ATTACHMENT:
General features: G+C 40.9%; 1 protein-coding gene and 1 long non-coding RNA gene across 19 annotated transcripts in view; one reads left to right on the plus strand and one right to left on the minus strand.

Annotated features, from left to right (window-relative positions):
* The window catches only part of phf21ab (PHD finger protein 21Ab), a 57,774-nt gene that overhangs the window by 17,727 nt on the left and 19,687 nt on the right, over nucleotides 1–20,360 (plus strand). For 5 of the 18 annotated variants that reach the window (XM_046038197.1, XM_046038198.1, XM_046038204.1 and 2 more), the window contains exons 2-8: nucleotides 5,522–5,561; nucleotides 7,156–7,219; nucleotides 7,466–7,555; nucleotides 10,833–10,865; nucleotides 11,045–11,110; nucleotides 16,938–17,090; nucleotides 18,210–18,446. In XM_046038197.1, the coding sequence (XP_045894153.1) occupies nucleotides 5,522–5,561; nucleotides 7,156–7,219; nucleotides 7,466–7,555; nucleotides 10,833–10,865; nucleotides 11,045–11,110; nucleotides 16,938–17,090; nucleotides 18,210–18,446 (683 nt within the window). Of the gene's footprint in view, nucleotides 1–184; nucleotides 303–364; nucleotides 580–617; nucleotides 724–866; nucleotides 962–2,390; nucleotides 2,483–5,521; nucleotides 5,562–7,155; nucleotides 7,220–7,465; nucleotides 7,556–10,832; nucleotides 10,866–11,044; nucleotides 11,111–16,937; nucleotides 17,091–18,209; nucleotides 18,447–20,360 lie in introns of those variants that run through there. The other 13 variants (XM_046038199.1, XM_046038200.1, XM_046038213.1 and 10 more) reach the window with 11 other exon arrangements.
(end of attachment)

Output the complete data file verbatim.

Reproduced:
General features: G+C 40.9%; 1 protein-coding gene and 1 long non-coding RNA gene across 19 annotated transcripts in view; one reads left to right on the plus strand and one right to left on the minus strand.

Annotated features, from left to right (window-relative positions):
* The window catches only part of phf21ab (PHD finger protein 21Ab), a 57,774-nt gene that overhangs the window by 17,727 nt on the left and 19,687 nt on the right, over nucleotides 1–20,360 (plus strand). For 5 of the 18 annotated variants that reach the window (XM_046038197.1, XM_046038198.1, XM_046038204.1 and 2 more), the window contains exons 2-8: nucleotides 5,522–5,561; nucleotides 7,156–7,219; nucleotides 7,466–7,555; nucleotides 10,833–10,865; nucleotides 11,045–11,110; nucleotides 16,938–17,090; nucleotides 18,210–18,446. In XM_046038197.1, the coding sequence (XP_045894153.1) occupies nucleotides 5,522–5,561; nucleotides 7,156–7,219; nucleotides 7,466–7,555; nucleotides 10,833–10,865; nucleotides 11,045–11,110; nucleotides 16,938–17,090; nucleotides 18,210–18,446 (683 nt within the window). Of the gene's footprint in view, nucleotides 1–184; nucleotides 303–364; nucleotides 580–617; nucleotides 724–866; nucleotides 962–2,390; nucleotides 2,483–5,521; nucleotides 5,562–7,155; nucleotides 7,220–7,465; nucleotides 7,556–10,832; nucleotides 10,866–11,044; nucleotides 11,111–16,937; nucleotides 17,091–18,209; nucleotides 18,447–20,360 lie in introns of those variants that run through there. The other 13 variants (XM_046038199.1, XM_046038200.1, XM_046038213.1 and 10 more) reach the window with 11 other exon arrangements.